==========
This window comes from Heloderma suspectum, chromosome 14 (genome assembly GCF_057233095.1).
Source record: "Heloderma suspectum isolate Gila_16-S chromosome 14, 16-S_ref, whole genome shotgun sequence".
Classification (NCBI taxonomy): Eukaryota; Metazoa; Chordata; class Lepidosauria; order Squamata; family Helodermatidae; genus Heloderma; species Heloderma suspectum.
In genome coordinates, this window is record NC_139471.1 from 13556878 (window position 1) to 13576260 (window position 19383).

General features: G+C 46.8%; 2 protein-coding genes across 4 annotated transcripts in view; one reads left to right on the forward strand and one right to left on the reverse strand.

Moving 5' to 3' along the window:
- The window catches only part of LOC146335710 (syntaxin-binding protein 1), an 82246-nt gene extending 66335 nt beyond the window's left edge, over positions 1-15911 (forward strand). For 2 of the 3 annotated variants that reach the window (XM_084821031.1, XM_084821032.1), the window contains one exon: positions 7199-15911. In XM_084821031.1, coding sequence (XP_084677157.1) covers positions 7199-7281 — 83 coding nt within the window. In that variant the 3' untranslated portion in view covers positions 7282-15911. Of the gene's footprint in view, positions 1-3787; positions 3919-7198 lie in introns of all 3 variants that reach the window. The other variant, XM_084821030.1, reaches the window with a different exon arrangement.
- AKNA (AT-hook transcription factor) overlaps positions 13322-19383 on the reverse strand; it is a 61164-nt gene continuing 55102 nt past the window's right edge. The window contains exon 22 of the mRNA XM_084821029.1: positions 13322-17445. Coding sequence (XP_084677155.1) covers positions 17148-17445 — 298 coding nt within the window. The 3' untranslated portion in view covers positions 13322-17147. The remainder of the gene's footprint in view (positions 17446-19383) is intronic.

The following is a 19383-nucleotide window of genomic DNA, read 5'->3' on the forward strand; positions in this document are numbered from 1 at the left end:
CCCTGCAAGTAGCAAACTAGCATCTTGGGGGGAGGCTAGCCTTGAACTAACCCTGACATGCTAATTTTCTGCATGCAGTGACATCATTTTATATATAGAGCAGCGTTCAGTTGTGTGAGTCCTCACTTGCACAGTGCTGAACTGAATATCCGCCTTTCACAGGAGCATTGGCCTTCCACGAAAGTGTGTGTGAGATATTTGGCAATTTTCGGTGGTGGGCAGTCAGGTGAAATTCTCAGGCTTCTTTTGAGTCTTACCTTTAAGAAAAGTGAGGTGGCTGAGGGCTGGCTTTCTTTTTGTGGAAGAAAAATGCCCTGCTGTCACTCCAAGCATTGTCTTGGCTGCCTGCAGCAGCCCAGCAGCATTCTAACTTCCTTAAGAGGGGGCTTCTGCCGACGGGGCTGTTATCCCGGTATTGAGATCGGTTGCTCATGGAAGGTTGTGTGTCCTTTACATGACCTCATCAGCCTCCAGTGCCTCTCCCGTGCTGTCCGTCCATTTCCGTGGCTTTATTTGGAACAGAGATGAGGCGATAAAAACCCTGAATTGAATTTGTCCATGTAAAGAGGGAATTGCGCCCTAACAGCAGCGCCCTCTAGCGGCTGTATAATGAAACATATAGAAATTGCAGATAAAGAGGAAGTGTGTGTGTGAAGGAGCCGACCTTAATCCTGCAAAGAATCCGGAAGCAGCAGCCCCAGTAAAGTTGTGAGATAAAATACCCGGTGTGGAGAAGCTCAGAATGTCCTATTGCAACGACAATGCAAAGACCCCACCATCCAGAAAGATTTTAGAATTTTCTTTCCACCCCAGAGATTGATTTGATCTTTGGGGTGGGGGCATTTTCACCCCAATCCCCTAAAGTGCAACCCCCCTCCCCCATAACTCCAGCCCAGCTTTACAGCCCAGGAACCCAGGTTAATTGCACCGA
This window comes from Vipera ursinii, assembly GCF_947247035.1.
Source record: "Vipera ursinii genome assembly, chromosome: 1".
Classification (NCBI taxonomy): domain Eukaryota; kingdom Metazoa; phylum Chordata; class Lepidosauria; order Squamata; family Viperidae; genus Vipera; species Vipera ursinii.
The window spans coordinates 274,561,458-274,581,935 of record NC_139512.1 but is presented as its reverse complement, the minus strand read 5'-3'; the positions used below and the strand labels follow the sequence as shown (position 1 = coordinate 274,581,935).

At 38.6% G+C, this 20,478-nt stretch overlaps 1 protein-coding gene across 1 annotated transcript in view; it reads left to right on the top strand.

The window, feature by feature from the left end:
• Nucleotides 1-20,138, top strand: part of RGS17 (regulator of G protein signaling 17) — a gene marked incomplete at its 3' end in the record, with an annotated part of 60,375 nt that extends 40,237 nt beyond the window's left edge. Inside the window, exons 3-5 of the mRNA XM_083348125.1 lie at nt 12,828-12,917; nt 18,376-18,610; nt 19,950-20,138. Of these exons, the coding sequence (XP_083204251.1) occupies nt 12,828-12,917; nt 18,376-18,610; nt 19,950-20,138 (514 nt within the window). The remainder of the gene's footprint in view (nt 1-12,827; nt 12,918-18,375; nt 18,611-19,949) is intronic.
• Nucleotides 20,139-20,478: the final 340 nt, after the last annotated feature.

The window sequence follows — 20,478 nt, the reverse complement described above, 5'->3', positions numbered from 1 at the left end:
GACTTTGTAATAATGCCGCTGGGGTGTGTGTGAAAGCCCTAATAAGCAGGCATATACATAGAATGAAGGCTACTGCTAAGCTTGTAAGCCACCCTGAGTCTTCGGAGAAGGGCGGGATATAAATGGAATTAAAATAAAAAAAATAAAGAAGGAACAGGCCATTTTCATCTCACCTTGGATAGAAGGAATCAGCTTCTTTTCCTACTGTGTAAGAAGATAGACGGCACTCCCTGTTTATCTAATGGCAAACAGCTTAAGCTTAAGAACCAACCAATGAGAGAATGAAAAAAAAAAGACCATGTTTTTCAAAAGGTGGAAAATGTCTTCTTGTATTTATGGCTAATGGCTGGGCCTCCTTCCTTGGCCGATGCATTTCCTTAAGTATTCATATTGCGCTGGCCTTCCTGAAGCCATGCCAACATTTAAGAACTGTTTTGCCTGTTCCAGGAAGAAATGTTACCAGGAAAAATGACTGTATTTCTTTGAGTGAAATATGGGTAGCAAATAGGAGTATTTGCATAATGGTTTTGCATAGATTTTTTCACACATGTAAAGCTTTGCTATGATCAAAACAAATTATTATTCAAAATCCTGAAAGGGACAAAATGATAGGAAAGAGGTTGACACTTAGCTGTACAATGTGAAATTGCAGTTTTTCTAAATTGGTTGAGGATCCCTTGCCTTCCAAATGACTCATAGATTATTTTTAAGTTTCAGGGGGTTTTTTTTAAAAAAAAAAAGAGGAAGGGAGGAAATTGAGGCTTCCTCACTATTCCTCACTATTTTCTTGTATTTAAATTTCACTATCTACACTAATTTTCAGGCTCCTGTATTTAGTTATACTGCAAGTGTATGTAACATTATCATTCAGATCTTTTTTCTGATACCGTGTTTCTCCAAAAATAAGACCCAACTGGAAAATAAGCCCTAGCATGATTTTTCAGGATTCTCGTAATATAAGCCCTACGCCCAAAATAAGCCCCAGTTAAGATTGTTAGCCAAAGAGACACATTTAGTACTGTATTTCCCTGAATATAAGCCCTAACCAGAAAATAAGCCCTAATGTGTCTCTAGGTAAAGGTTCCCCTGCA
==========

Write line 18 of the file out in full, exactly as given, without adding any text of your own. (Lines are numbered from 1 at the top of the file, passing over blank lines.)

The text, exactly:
• Nucleotides 20,139-20,478: the final 340 nt, after the last annotated feature.